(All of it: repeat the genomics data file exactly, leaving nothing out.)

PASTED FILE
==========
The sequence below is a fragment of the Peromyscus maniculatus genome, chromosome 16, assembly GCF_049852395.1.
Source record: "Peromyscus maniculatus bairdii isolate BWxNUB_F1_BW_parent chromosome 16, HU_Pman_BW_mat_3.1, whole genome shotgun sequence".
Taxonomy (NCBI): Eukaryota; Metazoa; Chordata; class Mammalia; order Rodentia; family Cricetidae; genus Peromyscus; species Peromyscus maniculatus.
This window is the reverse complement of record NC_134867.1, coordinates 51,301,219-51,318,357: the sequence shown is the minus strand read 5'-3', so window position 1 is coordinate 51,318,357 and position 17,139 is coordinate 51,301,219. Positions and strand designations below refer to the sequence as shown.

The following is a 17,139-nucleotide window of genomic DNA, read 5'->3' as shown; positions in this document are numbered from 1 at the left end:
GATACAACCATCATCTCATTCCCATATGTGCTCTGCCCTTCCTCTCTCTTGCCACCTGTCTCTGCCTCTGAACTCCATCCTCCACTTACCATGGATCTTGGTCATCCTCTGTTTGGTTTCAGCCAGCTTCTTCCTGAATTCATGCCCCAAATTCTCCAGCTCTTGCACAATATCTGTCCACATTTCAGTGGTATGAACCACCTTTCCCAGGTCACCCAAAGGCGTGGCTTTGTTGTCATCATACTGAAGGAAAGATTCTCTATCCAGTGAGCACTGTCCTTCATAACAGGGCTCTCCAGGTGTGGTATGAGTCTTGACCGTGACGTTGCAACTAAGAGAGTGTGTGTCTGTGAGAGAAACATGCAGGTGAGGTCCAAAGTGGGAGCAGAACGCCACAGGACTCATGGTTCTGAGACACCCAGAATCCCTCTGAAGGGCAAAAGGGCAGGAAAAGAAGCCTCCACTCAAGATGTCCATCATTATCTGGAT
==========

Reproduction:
The sequence below is a fragment of the Peromyscus maniculatus genome, chromosome 16, assembly GCF_049852395.1.
Source record: "Peromyscus maniculatus bairdii isolate BWxNUB_F1_BW_parent chromosome 16, HU_Pman_BW_mat_3.1, whole genome shotgun sequence".
Taxonomy (NCBI): Eukaryota; Metazoa; Chordata; class Mammalia; order Rodentia; family Cricetidae; genus Peromyscus; species Peromyscus maniculatus.
This window is the reverse complement of record NC_134867.1, coordinates 51,301,219-51,318,357: the sequence shown is the minus strand read 5'-3', so window position 1 is coordinate 51,318,357 and position 17,139 is coordinate 51,301,219. Positions and strand designations below refer to the sequence as shown.

The following is a 17,139-nucleotide window of genomic DNA, read 5'->3' as shown; positions in this document are numbered from 1 at the left end:
GATACAACCATCATCTCATTCCCATATGTGCTCTGCCCTTCCTCTCTCTTGCCACCTGTCTCTGCCTCTGAACTCCATCCTCCACTTACCATGGATCTTGGTCATCCTCTGTTTGGTTTCAGCCAGCTTCTTCCTGAATTCATGCCCCAAATTCTCCAGCTCTTGCACAATATCTGTCCACATTTCAGTGGTATGAACCACCTTTCCCAGGTCACCCAAAGGCGTGGCTTTGTTGTCATCATACTGAAGGAAAGATTCTCTATCCAGTGAGCACTGTCCTTCATAACAGGGCTCTCCAGGTGTGGTATGAGTCTTGACCGTGACGTTGCAACTAAGAGAGTGTGTGTCTGTGAGAGAAACATGCAGGTGAGGTCCAAAGTGGGAGCAGAACGCCACAGGACTCATGGTTCTGAGACACCCAGAATCCCTCTGAAGGGCAAAAGGGCAGGAAAAGAAGCCTCCACTCAAGATGTCCATCATTATCTGGAT